Welcome to your weekly digest of approaching regulatory and clinical readouts. The failure of Versartis’s long-acting human growth hormone (hGH) somavartan in 2017 prompted the share price of its rival Ascendis Pharma to rise 44%, and the stock has nearly doubled since as investors await the first-quarter readout of phase III trials in paediatric growth hormone deficiency.
Ascendis’s TransCon hGH is in development as a once-weekly therapy administered using an auto-injector that can automatically capture usage data. The Height trial compares the project against daily hGH – Pfizer’s Genotropin – in 161 patients aged between three and 12 who have GH deficiency either alone or as part of a multiple pituitary hormone deficiency.
The two cohorts will be assessed on the measure of annualised height velocity at 52 weeks, meaning that the study has the same endpoint, and the same comparator, as Versartis’s failed trial (Ascendis’s growth spurt comes courtesy of Versartis, September 22, 2017). Non-inferiority is the benchmark; it is not necessary to prove superiority since patients and their parents are doubtless clamouring for something that would do away with daily injections.
Non-inferiority to daily GH was hit in phase II, with annualised mean height velocity for the three TransCon GH doses ranging from 11.9cm to 13.9cm, which was not statistically different from 11.6cm for Genotropin. A dose-response was seen, and adverse events were mild to moderate.
Notably, the phase II trial of Versartis’s failed project did not include a control arm. The previous result with TransCon GH prompted Leerink analysts to write that they did not see “any plausible reasoning why the Height trial might fail”. They said the phase II hit came despite the population being skewed, favouring daily injection, with subjects in that group being younger and shorter at baseline than those given TransCon hGH.
Success in Height would also likely be seen as a validation of Ascendis’s delivery technology, which is also used in TransCon CNP in achondroplasia and TransCon PTH in hypoparathyroidism. Both are in phase I.
This means that if Height fails the stock could fall sharply. A single-arm phase III trial, Flight, assessing TransCon hGH's tolerability in 146 patients aged between six months and 17 years, is to be reported in the second quarter, but it is the Height readout that will determine the future of the project and Ascendis itself.
|Ascendis Pharma's pipeline|
|Annual sales ($m)|
|Product||Pharmacology||2020e||2021e||2022e||2023e||2024e||Peak sales ($m)|
|TransCon hGH||Growth hormone||-||58||184||407||664||1,369|
|TransCon PTH||Parathyroid hormone||-||-||-||14||40||-|
|TransCon CNP||Natriuretic peptide||-||-||-||8||14||-|
Not such a breeze?
In the first half of this year Lilly will report pivotal data with its Jak inhibitor Olumiant in its second indication, atopic dermatitis, also known as eczema.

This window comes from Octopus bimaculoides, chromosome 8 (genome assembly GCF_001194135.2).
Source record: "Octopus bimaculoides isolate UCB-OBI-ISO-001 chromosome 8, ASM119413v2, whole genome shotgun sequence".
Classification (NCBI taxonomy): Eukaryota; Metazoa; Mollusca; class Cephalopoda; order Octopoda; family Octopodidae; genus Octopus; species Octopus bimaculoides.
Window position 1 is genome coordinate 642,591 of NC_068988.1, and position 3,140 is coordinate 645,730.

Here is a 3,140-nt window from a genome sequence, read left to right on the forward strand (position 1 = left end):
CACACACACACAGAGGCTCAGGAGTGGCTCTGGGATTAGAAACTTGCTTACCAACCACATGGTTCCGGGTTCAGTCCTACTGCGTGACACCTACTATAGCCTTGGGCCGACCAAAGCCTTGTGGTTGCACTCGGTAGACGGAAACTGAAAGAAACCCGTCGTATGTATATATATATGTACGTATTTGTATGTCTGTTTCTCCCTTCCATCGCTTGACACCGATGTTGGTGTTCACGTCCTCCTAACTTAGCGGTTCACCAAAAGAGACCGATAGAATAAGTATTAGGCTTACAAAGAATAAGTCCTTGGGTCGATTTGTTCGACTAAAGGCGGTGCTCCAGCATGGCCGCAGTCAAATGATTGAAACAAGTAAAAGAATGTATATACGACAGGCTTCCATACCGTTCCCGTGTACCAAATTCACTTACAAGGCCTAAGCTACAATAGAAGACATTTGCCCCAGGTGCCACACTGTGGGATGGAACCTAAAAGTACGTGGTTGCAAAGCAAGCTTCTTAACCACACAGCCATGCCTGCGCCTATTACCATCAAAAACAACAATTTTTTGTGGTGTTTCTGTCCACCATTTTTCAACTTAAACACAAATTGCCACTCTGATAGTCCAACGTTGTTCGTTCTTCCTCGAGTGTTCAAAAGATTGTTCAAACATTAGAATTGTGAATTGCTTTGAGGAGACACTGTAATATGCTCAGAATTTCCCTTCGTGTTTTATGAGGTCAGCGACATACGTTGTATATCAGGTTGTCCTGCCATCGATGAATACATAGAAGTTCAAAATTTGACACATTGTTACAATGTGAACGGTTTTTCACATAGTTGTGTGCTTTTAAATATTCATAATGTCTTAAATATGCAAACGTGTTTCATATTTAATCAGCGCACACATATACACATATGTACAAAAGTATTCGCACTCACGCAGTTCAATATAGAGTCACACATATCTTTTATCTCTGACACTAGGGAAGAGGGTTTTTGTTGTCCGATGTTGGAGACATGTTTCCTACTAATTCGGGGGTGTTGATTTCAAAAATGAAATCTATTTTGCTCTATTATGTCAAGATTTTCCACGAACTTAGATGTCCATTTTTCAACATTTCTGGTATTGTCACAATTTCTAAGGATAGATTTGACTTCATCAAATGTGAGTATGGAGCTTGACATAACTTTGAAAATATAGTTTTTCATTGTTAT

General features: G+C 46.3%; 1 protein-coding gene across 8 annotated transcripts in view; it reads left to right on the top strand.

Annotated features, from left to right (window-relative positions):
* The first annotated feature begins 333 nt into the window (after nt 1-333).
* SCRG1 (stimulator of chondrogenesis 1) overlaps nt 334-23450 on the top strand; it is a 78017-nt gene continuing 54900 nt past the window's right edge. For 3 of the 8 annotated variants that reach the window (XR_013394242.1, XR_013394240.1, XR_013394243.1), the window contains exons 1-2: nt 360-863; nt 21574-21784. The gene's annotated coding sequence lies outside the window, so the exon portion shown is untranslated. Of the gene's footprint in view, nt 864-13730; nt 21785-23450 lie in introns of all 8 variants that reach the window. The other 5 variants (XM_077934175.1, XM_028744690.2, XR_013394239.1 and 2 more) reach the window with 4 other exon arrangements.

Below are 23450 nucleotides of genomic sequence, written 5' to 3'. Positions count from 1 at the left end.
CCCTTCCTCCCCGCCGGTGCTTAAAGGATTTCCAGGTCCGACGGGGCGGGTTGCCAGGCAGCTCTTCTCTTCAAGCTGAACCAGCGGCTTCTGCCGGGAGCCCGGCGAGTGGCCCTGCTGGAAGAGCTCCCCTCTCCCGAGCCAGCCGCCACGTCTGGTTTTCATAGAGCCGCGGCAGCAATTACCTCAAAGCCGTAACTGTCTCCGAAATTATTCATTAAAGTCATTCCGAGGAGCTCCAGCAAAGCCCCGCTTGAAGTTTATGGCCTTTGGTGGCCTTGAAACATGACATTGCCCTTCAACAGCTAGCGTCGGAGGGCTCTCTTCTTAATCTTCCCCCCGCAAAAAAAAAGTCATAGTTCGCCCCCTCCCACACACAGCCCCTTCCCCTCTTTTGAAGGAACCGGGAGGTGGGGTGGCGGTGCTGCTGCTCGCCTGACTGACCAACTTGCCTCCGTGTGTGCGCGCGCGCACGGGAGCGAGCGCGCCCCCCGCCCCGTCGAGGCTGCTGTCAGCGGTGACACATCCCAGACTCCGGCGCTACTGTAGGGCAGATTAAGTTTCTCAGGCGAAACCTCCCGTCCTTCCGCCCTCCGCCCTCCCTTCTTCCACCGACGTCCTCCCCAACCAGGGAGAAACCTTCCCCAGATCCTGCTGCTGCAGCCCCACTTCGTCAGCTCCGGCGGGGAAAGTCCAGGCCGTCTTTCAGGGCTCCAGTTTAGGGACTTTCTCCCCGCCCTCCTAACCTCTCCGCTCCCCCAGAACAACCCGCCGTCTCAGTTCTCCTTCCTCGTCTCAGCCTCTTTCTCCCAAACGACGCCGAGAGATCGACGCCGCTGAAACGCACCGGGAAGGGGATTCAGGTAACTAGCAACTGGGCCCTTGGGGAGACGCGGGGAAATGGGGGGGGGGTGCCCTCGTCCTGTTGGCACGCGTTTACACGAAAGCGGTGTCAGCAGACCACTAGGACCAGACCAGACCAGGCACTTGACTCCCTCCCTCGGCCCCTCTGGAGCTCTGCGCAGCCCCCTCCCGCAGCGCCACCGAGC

However, the side-effects that have plagued the drug in its original use, rheumatoid arthritis, could be even more problematic in the skin disease. Olumiant’s label carries a black box warning of serious infections, and also states that the drug should not be given to people prone to infection – a group that includes eczema patients, because of their skin lesions.
The infection rate in the seven phase III studies testing Olumiant in eczema will therefore be closely watched, along with thrombotic events, which have previously been seen with the drug.
The risk of birth defects will be another concern, particularly as eczema patients tend to be younger than those with rheumatoid arthritis, meaning that the treatable population would include women of childbearing age.
|Phase III trials of Olumiant in atopic dermatitis|
|Study||Details||Trial ID||Primary completion|
|Breeze-AD3||Long-term double-blind trial||NCT03334435||Jul 2021|
|Breeze-AD4||Combo with topical corticosteroids in cyclosporine intolerant/failed pts||NCT03428100||Jun 2019|
|Breeze-AD6||Long-term open-label trial||NCT03559270||Oct 2019|
|Breeze-AD7||Combo with topical corticosteroids||NCT03733301||Jul 2019|
|Source: EvaluatePharma, Clinicaltrials.gov.|
These concerns could help explain why Lilly has focused on moderate to severe atopic dermatitis. One of the Breeze studies also looks at patients who are running out of options: those who have failed on or cannot receive the immunosuppressant cyclosporine, which is used in those who have not responded to topical steroids.
The primary endpoint of the Breeze trials is the proportion of participants achieving investigator's global assessment (IGA) of 0 or 1.
Other Jak inhibitor developers are taking a different approach to Lilly. Incyte, for example, is testing a topical version of ruxolitinib, the active ingredient in its marketed drug Jakafi, in eczema. This could have a better safety profile than the oral agents, but perhaps lower efficacy – notably, Incyte is studying the project in mild to moderate patients.
Safety worries do not seem to have put Lilly off trying to expand Olumiant’s uses; as well as atopic dermatitis, it is studying the drug in lupus. But the sellside does not have much hope for either new indication right now: of Olumiant’s $1.3bn 2024 consensus sales forecast, just $144m is attributed to lupus and $93m to atopic dermatitis.